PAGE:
I spent the weekend at a meeting of educators from around the country in Tucson, Arizona. The meeting was organized by the School Reform Initiative, a national organization that “creates transformational learning communities fiercely committed to educational equity and excellence.” It is hard to explain to people who are used to conferences and workshops how the experience of educators at Winter Meeting is essentially different from those types of professional development. The essential structure of our two and a half days together is a group of 10 to 12 professionals who represent a diverse range of age, experience, ethnicity and roles in our education system. I happened to be in a group of 11 with educators from Texas, Oklahoma, Georgia, New York, and Massachusetts.

In addition to the time spent in this group, I heard from two keynote speakers at the open and close of the meeting and spent Friday morning visiting City High School and learning about how they use Community Day to connect students to the city around them and encourage students to collaborate across grade levels outside of the usual classroom structure. What’s further remarkable about the Winter Meeting is that the scheduled time to meet is not nearly enough to contain the questions and conversation that my colleagues and I wanted to have. An apparently innocuous question to someone I’ve just met like, “how did you become a teacher?” lead to a pretty significant conversation about school culture and expectations for our students.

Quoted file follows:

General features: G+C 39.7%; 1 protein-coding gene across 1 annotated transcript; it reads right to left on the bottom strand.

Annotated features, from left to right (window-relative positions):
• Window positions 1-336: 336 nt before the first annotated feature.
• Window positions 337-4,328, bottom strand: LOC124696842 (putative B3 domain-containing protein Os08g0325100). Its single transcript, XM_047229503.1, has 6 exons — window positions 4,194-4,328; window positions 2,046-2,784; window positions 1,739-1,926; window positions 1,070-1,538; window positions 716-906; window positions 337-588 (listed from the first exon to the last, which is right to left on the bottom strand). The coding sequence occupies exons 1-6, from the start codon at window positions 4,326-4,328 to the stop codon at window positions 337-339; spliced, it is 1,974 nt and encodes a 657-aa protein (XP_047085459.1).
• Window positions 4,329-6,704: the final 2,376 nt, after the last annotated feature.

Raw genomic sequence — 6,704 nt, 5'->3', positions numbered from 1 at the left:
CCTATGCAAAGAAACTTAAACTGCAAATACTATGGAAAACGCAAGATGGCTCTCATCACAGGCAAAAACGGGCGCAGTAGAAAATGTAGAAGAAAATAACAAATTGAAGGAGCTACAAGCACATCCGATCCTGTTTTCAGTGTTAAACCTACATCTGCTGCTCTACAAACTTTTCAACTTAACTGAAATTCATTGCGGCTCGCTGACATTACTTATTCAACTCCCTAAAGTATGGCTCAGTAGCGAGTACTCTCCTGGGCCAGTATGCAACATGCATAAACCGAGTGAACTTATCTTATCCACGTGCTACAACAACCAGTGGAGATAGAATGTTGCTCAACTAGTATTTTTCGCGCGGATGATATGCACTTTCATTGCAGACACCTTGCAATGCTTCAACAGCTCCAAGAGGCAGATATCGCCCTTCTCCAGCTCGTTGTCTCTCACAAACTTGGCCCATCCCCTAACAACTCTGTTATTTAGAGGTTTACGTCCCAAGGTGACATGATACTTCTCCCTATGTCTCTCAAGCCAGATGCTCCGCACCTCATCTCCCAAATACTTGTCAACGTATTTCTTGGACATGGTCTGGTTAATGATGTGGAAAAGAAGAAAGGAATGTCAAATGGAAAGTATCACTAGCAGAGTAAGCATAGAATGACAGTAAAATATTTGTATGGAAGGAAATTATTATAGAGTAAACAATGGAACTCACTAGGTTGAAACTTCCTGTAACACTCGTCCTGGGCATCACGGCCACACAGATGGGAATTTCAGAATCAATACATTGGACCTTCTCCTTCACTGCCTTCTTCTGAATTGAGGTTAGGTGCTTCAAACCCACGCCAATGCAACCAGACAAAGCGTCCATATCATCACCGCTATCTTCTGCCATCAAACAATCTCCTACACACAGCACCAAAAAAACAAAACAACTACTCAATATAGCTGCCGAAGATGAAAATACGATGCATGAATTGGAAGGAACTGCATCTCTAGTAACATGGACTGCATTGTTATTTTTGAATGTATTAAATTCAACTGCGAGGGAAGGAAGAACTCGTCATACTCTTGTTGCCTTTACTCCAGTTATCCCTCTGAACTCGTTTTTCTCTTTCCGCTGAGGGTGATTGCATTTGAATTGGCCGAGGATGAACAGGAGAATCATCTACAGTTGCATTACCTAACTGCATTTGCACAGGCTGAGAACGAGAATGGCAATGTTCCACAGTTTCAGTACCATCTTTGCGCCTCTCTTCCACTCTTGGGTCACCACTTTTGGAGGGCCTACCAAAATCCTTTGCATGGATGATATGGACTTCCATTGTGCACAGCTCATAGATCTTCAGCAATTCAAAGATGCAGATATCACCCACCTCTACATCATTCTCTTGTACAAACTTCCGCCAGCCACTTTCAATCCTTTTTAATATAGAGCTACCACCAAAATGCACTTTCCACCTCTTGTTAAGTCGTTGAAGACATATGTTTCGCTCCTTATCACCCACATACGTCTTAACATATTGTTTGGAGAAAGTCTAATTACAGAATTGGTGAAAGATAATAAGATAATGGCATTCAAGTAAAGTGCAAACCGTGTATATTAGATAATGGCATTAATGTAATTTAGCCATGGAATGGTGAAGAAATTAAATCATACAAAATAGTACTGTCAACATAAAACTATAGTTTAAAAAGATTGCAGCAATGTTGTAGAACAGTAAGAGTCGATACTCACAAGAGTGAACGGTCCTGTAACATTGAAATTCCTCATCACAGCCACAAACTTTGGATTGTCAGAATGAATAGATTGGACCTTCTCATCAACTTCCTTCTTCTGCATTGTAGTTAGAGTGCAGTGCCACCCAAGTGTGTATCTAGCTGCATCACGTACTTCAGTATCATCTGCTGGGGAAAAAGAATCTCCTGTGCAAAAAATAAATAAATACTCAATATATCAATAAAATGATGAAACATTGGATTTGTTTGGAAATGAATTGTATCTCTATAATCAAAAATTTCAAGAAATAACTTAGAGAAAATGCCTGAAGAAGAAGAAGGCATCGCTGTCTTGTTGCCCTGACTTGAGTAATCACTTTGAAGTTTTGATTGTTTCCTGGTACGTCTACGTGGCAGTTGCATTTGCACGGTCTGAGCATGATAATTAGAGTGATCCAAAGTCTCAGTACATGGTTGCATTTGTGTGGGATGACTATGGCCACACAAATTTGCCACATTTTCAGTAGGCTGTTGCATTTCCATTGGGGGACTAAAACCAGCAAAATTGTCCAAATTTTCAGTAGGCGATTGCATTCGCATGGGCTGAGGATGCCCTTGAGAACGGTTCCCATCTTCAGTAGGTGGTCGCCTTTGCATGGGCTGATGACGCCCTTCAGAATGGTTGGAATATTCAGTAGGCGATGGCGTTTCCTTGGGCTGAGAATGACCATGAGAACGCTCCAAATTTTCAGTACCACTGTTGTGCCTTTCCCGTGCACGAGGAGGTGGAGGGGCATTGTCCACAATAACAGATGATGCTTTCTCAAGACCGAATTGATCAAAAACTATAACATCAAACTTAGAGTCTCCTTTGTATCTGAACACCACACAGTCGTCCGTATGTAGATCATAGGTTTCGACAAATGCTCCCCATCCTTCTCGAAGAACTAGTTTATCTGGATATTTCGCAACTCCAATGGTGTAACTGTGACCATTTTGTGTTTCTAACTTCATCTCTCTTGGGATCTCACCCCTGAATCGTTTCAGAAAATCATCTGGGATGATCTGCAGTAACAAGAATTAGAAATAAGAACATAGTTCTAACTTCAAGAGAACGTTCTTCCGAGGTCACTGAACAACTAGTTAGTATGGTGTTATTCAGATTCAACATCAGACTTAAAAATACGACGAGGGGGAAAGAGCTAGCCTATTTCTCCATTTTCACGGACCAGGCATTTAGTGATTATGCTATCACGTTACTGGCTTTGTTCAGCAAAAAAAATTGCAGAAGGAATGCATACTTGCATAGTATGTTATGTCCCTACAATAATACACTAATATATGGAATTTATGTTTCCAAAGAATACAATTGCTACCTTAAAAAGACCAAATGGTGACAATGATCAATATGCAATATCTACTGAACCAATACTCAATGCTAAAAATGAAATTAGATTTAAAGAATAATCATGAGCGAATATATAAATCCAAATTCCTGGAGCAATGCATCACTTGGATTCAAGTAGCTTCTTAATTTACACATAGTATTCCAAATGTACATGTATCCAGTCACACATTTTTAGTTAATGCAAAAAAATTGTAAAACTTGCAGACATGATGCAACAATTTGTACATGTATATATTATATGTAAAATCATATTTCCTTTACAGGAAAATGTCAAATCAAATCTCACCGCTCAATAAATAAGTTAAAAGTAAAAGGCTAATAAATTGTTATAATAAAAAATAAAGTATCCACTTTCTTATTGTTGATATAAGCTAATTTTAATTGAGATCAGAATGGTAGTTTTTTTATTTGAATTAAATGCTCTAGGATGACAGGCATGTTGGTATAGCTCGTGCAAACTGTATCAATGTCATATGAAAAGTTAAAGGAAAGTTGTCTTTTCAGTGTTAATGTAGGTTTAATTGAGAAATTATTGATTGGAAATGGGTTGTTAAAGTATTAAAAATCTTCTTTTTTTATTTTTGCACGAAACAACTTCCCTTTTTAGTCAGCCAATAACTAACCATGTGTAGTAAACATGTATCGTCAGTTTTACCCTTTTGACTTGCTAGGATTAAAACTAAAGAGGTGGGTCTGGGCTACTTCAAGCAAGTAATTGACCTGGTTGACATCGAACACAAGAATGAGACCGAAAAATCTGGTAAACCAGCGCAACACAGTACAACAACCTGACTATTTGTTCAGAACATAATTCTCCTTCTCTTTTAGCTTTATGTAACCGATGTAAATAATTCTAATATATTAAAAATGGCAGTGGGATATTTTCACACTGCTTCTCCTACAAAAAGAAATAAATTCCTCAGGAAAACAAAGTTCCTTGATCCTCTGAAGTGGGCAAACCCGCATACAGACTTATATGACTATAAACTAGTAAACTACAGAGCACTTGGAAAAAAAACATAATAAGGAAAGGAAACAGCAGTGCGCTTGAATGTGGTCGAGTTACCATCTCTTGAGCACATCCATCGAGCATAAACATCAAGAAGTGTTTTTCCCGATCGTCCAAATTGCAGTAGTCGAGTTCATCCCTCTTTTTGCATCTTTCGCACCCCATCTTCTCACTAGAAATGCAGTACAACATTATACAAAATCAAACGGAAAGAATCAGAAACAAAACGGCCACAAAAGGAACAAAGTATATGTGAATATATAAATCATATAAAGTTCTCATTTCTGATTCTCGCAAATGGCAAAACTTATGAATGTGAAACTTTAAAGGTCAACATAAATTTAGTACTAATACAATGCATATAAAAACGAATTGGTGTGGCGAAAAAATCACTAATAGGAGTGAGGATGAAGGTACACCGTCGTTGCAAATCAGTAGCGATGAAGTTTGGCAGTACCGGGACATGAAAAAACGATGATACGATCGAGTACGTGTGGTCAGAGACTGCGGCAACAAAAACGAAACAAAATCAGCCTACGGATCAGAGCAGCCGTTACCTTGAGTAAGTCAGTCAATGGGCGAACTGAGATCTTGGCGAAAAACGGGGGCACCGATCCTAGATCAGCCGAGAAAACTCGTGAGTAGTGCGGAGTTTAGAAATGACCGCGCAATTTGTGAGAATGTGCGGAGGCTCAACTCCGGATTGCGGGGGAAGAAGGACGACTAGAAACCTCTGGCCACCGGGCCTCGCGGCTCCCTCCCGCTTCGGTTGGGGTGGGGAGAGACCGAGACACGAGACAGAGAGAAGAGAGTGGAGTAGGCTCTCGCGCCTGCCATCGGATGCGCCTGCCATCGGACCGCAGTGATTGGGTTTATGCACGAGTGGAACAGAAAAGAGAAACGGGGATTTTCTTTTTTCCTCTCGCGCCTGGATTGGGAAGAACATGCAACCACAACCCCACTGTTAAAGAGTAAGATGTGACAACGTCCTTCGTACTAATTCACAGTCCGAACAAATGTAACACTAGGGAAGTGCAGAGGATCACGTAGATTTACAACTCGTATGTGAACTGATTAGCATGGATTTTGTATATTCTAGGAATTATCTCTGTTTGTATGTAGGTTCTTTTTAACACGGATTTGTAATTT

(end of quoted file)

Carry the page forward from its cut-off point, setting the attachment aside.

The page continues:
As our small group finished our last session together we each took turns sharing how our weekend has affected or changed us. My response:

I used to think that because I worked with fantastic colleagues who shared my vision of serving students through empathy, innovation, and collaboration I did not needed a wider network of support during the year. Now I think that connecting with individuals from other parts of the country has the potential to push my thinking in a way that will make me a more effective classroom teacher and instructional leader. I think there is an opportunity to use technology and social media to make this much more likely.

So my first action based off this closing thought is to write about my learning and my commitment to share it. My second action is to invite more people to visit this site and continue the conversation. My hope is that as I try to regularly highlight the questions and answers that my job raises for me there will be a positive ripple that moves out from me, to the students and teachers at my school, to educators around the country who can be renewed and excited by conversations about equity and excellence in education.